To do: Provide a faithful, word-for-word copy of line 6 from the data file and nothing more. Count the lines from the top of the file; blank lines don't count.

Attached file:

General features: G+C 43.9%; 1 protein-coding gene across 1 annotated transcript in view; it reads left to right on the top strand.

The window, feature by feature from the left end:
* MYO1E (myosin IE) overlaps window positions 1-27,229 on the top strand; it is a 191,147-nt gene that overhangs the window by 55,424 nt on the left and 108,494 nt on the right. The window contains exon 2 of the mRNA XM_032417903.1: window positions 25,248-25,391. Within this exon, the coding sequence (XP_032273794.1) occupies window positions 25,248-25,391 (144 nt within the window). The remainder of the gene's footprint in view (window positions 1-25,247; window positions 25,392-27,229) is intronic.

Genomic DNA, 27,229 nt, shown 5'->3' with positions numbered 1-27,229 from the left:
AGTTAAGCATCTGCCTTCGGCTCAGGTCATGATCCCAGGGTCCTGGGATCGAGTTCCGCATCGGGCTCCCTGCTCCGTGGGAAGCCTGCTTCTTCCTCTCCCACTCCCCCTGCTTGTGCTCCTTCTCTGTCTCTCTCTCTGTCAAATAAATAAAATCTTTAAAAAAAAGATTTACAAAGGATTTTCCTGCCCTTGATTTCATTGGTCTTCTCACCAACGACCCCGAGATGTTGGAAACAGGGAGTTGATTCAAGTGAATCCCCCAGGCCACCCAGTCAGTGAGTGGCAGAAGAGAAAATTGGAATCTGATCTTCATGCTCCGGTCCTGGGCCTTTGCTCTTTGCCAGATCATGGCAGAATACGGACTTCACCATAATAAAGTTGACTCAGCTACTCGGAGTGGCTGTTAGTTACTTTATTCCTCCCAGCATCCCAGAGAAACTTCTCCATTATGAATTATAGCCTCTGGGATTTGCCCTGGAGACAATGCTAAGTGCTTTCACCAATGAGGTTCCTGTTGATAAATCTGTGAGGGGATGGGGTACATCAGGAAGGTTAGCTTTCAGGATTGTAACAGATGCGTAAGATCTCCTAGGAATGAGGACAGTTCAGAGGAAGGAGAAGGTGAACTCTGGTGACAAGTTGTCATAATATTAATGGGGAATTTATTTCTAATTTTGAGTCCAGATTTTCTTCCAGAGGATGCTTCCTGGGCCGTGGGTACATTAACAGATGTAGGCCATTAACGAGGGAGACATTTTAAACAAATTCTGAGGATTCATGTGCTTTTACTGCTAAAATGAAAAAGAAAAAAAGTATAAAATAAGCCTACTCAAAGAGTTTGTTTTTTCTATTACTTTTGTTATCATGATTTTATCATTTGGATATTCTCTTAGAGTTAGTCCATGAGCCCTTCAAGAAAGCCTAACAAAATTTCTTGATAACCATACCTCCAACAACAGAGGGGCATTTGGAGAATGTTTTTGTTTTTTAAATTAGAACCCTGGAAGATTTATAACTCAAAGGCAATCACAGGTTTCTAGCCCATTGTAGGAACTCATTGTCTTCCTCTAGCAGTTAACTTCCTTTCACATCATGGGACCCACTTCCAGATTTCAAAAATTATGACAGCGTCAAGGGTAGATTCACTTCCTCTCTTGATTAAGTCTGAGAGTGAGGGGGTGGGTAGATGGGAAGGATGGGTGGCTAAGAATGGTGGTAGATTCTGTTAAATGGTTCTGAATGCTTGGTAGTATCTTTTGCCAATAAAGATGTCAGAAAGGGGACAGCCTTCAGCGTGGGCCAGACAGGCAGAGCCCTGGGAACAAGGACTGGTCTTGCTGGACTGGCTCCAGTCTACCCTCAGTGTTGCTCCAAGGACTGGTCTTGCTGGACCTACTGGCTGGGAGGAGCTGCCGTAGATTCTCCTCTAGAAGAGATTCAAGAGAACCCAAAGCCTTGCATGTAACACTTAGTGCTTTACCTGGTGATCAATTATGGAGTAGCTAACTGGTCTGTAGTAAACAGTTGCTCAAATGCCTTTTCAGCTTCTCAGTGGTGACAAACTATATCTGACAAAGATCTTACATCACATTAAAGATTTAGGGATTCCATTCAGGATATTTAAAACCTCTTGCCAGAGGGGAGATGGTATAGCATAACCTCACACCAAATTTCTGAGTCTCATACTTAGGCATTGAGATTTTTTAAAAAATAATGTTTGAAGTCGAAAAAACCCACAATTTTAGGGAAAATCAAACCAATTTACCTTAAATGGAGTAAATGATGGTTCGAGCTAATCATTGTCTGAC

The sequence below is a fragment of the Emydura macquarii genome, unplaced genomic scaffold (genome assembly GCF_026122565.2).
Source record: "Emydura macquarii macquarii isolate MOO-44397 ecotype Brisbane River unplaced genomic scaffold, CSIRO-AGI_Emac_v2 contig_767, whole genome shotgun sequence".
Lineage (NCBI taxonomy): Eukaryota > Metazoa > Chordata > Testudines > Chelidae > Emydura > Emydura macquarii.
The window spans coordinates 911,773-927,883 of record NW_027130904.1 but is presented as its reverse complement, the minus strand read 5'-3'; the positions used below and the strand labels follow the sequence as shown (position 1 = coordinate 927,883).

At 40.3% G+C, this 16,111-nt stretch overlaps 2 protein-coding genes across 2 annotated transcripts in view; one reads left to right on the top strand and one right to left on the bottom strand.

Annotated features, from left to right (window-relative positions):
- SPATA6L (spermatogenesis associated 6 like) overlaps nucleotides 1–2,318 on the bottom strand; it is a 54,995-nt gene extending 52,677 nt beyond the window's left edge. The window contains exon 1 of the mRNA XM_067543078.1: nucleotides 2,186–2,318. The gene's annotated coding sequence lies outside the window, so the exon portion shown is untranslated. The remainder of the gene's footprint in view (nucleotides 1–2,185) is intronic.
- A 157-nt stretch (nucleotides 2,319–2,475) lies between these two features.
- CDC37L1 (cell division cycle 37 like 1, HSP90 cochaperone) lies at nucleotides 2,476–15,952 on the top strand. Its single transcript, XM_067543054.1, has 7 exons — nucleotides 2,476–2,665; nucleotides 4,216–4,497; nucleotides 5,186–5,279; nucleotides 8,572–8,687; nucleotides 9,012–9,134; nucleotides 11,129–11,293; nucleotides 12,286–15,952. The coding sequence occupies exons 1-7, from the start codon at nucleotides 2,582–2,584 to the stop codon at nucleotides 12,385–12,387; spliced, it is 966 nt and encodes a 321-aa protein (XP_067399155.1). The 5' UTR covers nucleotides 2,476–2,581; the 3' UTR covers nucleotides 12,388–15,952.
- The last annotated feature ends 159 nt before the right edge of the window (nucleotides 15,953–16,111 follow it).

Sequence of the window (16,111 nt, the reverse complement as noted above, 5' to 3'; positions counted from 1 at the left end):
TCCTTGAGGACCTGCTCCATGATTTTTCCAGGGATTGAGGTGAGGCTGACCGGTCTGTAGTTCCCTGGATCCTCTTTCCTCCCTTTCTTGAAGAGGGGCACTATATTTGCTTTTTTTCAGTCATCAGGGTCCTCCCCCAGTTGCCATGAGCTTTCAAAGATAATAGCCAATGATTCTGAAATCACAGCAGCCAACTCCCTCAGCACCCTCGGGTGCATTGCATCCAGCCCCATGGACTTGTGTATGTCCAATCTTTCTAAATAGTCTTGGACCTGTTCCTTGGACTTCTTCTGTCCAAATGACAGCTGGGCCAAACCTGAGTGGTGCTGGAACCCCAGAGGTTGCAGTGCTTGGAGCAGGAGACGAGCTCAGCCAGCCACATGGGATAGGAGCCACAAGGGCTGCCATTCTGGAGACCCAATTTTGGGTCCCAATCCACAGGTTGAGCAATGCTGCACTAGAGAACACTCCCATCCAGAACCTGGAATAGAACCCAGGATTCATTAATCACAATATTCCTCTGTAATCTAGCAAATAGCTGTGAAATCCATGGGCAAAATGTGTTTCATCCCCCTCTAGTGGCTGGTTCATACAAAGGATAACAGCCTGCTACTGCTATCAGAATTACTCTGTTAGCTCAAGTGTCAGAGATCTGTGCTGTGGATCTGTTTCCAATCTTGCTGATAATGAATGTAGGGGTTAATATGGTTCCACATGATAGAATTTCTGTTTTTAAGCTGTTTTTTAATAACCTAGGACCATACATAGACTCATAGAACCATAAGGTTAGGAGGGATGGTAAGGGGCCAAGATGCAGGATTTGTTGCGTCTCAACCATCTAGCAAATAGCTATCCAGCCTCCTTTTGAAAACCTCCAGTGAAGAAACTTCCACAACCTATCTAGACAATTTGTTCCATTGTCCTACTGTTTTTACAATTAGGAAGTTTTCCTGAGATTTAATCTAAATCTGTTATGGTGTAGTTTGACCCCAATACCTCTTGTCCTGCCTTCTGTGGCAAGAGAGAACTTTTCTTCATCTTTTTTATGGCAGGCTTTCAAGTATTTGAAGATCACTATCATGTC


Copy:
The sequence below is a fragment of the Emydura macquarii genome, unplaced genomic scaffold (genome assembly GCF_026122565.2).